Testicular cancer represents 1% of the total cancers found in females and males in the UK each year; it tends to affect men aged between 15 and 49 years of age but is most common in the 30 - 34 age group. Many men believe that it is a form of cancer more often found in older men but as we can see it is the young to middle age that is more at risk.
The incidence of testicular cancer is one the rise and has risen by 24% since the 1990s
Finding a lump in the testicles is the moment that every man dreads but the good news is that it is eminently treatable and in England and Wales 99% of men survive for a year after diagnosis and 98% of men survive for more than 5 years
Also known as tests, testicles are part of the male reproductive system; they are held in a sack known as the scrotum. They have two main functions:
Testicular cancer is a condition that occurs when normally healthy cells begin to reproduce uncontrollably within the testicles
There are many types of cells found in the testes, each of which can develop into a different form of cancer. The reason that we need to know which form of cancer has manifested is that treatment and prognosis may differ between the types
This is the most common form of testicular cancer representing 90% of cancers of the testicle. They are called germ cell tumours because they are the cells that make sperm and there are two types, seminomas and nonseminomas which occur more or less equally. Many cases of testicular cancer contain both types and are treated as non-seminomas because they grow and spread in the same way as non-seminomas.
The fact that some seminomas can cause the rise of human chorionic gonadotropin (HCG) in the bloodstream, it can be considered a marker for some types of testicular cancer
Some testicular tumours begin in the hormone-producing and supportive areas of the testicles known as stroma - they are known as gonadal stromal tumours.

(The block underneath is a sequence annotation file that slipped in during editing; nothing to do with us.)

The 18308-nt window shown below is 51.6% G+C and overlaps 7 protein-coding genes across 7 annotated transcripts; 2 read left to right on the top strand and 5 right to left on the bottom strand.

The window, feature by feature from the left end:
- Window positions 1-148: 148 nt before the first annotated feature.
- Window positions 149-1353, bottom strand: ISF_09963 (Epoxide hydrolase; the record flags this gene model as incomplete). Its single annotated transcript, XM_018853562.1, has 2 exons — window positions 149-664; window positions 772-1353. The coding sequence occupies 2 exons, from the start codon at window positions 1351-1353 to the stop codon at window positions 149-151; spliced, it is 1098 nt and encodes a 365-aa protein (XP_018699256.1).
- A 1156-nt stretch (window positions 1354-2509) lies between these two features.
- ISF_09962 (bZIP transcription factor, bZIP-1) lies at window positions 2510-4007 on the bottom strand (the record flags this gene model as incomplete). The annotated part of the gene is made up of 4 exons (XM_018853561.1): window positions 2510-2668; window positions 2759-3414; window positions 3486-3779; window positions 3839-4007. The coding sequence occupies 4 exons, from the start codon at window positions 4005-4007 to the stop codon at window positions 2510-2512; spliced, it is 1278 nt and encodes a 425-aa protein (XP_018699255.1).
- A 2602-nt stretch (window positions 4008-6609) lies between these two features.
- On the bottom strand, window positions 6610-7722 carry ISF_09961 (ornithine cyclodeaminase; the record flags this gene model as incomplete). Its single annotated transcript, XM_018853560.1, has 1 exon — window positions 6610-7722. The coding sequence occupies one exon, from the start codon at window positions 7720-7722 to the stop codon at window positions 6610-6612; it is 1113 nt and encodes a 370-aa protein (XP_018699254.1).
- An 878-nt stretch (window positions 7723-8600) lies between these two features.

Less than 5% of adult testicular tumours are gonadal stromal tumours but up to 20% of childhood testicular tumours. There are two types of stromal tumours:
Whilst most cancers have some strong risk factors associated with them (eg. smoking and lung cancer), there are few serious risk factors associated with testicular cancer. There are however some risk factors that can be associated with a small number of cases:
Signs of a testicular tumour are:
The testicular self-examination should be routinely carried out by all men. It involves an examination of the testicles and scrotum. It is important that men know what a normal testicle feels like in their case; it is normal for one to hang lower than the other and not unusual for one to be slightly larger than the other. It is important they are of similar size and smooth to the touch
There are several non-cancerous conditions which may present like testicular cancerous but are not cancer:
Varicocele - this is best described as a collection of dilated veins found in the scrotum which may affect men in the 15 - 25 year age group. The veins can be found next to or above one or both testicles; the spermatic cord, which delivers the sperm from the testes to the urethra, has blood vessels and it is these that become dilated.
Varicoceles may be found in different sizes and whilst they are not painful they may cause a dragging sensation. They are associated with male infertility and affect approximately 15% of men in the UK
If you detect changes or a lump in your scrotum it is rare that they will be cancerous but it is important to seek advice from your healthcare professional as soon as possible. Should it be that you have developed testicular cancer it can be treated much sooner and so with much more success
Firstly the GP will carry out a full physical examination of the tests; they may use a torch to shine a light through the scrotum; tumours will present as a dense mass which will not allow light to pass through. Any fluid in the scrotum will allow light to pass through.
If your GP has any concerns he will refer you for testing. The tests that may be carried out include:
It is usual that the biopsy and histological testing is carried out after performing an orchidectomy. This is because it is usual that after ultrasound and blood tests it is already considered that the lump is cancerous and the actual process of taking a biopsy can spread cancer onto the scrotum which was initially unaffected.
Doing the biopsy is the only way to be 100% sure that the lump is cancerous; removing one testicle will not affect sex life or fertility
Other treatment for cancer may be required depending on what stage the disease has reached:
As mentioned previously, testicular cancer is every man’s nightmare and something that most men do not want to think about.
What men need to remember however is that it is always a possibility and it is important to perform regular self-examination and if any issues such as a lump or abnormality in the groin area are found that they do not ignore it and have it investigated as soon as possible.
Early treatment is the best and most effective treatment!
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